Nor is XMRV 100% certain to be causal, at this point. Mikovits is slightly premature in saying that.

    I'm just gonna copy what I wrote to Pall on CFS_research. Since I dont want to irritate him, I wont copy his single reply without his permission, but all and sundry can certainly read it by using the link below. I linked it at the place where it occurs in our exchange.


    Ok. Heres me (Johnson):

    Him, Dr. Pall:
    for his reply, go to http://health.groups.yahoo.com/group/cfs_research/message/26708


    Me, replying to his reply:
    Later, I apologized for being a little bit sharp/arrogant in the first post, not that he was exactly sweeter than syrup to me, but nothing else of substance happened. Just check the thread if you dont want to take my word.
     
  6. Eric Johnson from I&I

    Eric Johnson from I&I Senior Member

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    If anyone wants to debate this on the logic and on the evidence, I'm totally up for debate. I'll even try to be entirely cordial about it, though that is a challenge for a beat up old sour jerk like myself.
     
  7. richvank

    richvank Senior Member

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    Hi, Pam.

    This is really great news! Thank you for sharing it. I think your experience is consistent with the partial block in the methylation cycle being the fundamental issue in the biochemistry in most cases of CFS. We've found that supporting the methylation cycle brings the glutathione up automatically, and my hypothesis continues to be that low glutathione is the fundamental problem with the mitochondria, leading to all the others there.

    On your GPx and SOD activities being low, I wonder how your essential minerals levels are now. Selenium, manganese, copper and zinc would be the ones that serve as cofactors for these enzymes.

    Thanks again.

    Rich


    Hi Rich

    I am not sure how relevant this is but I have been hopefully improving my methylation for the last 3 or 4 years by taking the active supplements and folinic acid as in Thorne's Basic Nutrients range plus lots of EFAs etc.

    Three year's ago I had Acumen's Translactor Test that showed I had high DNA/RNA stuck to my mitochondria. I also had high extracellular calcium.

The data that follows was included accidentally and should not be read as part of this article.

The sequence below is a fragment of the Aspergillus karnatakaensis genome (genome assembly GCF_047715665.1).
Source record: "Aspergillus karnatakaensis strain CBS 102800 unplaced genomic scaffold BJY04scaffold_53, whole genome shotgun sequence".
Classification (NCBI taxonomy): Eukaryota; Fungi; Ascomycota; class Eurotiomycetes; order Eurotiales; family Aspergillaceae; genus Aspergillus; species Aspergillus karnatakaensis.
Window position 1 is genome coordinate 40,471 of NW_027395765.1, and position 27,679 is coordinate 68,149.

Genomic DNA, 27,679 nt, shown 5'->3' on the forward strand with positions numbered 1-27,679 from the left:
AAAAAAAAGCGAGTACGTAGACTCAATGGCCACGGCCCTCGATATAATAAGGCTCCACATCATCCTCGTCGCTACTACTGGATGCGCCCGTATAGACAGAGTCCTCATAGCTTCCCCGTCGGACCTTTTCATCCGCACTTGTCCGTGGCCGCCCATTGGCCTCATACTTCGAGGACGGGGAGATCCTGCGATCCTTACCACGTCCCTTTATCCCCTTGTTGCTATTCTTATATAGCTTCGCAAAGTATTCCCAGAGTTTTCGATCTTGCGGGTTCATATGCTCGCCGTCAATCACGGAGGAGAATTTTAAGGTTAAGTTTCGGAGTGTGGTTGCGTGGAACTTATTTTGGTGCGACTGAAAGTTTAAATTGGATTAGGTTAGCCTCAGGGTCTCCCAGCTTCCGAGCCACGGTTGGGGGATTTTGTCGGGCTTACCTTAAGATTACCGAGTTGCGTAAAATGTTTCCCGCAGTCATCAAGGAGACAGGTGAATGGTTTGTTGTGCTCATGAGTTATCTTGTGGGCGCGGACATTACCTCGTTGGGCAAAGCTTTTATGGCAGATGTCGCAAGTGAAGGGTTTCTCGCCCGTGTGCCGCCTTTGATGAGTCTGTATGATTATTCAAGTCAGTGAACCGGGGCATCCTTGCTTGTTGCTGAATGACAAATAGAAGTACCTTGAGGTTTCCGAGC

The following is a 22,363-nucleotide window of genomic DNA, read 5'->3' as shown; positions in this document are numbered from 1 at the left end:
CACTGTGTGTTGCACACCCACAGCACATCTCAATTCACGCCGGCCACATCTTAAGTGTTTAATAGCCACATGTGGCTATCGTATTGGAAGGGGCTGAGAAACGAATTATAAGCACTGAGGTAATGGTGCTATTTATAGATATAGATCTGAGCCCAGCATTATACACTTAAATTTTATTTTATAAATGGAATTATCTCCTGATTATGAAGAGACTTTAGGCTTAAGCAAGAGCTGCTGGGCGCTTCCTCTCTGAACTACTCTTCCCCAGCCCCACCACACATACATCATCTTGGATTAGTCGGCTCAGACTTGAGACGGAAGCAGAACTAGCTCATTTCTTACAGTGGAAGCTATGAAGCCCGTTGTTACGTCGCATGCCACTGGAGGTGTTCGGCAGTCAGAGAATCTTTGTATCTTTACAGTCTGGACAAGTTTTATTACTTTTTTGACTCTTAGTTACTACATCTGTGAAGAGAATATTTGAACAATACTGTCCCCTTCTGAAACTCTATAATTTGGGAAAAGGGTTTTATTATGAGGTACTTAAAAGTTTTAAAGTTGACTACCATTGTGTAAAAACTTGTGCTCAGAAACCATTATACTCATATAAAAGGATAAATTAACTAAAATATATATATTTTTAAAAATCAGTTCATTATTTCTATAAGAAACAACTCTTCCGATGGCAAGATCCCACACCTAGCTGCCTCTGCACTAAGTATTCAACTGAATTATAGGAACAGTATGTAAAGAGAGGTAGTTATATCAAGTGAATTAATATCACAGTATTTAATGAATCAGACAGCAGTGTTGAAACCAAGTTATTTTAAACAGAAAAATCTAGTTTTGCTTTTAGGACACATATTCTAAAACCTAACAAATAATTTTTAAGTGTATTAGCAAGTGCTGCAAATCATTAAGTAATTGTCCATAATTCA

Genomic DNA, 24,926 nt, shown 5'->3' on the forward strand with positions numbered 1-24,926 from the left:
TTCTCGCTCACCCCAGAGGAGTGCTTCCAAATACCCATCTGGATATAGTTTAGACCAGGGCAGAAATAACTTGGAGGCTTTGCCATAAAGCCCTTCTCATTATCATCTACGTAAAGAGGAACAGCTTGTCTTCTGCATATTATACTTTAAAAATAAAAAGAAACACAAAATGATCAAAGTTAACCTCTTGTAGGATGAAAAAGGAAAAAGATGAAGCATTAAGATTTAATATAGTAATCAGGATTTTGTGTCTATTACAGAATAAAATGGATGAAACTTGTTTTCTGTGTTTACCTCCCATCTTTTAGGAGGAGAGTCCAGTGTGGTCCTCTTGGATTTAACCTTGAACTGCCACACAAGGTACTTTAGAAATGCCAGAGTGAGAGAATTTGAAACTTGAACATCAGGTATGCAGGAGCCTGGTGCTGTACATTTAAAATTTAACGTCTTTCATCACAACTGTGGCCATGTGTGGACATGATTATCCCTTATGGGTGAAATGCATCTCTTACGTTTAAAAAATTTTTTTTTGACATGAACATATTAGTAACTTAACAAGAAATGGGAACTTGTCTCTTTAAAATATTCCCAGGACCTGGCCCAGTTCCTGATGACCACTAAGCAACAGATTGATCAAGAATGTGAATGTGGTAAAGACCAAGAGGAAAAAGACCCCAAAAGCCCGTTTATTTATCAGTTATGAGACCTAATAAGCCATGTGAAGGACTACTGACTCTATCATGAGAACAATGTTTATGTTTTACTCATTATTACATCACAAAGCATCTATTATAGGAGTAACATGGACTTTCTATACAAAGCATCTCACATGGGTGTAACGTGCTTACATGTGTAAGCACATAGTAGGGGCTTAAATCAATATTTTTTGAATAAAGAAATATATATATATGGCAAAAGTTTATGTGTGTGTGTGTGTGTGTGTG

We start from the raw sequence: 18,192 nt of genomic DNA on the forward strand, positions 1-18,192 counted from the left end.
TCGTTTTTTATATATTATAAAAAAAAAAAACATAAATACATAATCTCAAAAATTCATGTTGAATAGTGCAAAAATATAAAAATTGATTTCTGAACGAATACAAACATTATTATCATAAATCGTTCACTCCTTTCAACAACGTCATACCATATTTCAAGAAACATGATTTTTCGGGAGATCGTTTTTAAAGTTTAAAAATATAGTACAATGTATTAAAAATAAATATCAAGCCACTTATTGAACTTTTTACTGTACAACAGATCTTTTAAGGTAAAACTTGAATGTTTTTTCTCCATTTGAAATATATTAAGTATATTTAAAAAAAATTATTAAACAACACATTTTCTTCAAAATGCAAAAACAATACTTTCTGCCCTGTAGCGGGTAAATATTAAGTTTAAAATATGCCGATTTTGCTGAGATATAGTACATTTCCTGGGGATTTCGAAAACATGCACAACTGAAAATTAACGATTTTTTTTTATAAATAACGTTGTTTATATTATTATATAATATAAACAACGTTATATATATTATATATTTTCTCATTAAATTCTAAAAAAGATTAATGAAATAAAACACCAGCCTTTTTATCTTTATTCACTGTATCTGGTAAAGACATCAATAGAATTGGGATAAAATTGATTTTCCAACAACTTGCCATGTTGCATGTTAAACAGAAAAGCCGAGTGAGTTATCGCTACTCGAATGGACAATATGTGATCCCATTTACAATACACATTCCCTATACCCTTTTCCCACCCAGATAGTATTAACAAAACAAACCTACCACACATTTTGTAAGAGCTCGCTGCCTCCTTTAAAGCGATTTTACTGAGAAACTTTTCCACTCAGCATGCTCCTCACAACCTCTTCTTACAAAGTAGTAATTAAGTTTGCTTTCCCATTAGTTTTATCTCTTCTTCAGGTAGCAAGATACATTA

One month ago I was retested, having had a very good year. I am pleased to say there is NO sign of any DNA/RNA, its gone and extra cellular calcium is right down and normal. What I do have is a partial blockage of nickel which has consistently shown up in all the various Acumen tests for the past 3 years. Also still have low GSH peroxidase and SOD despite supplementation.

    If you remember I was also mercury poisoned but the levels of mercury appear to be fine now as it never shows up as a problem and my lymphyocytes don't over react to it whereas they do to nickel.

    I feel it is a partial success and will be happier if I can also get rid of the nickel which is proving to be very stubborn. It might just be that I have had a very high body burden of it and I know that can take many years to disappear. However it must be good news that the DNA/RNA which was considered high is no longer showing on the Translactor Test.

    BW

    Pam[/QUOTE]
     
  8. Sing

    Sing Senior Member

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    I am so impressed by your analysis and writing here! Yes, I also think ignorance is cultivated, taught and often backed up by heavy punishment for stepping out of it. An open, curious, interested mind, on the other hand, is what might actually see what is going on and figure out how to respond to it.

    In terms of doctor's conventional behaviors, there are also the influence of the very short time spans they have to work in dealing with each patient, and the controlling influence of the paint-by-numbers protocols they have to follow according to insurance company rules, hospital rules, the rule of "standard practice"--all that. They are first in line for lawsuits and other consequences when the real source of the trouble are the policies and structures they have to work within, which benefit insurance companies, etc.

    I just wanted to add these considerations to our frequent observations about the roadblocks and detours generated by ego protection and cultivated ignorance.

    Cecelia
     
  9. Holmsey

    Holmsey Senior Member

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    Thanks Mark, I certainly will and all of this helps, after all I've never been to Australia but beleive it exists because so many others say it does and in some respects I'm just testing the water, I want a balanced view and my first introduction to this thread was a bunch of book burning name callers. I'd like your opinion on this, yes the stats are overwhelming but at 3.4% of population then XMRV isn't uncommon, if it's realativly easy to transmit, an as yet unknow, then is it possible so many of us have it simply because we're suppressed, and yes I take the point that this is also an immuno suppressing agent but my question still stands. Destroy at will, please.
     
  10. Holmsey

    Holmsey Senior Member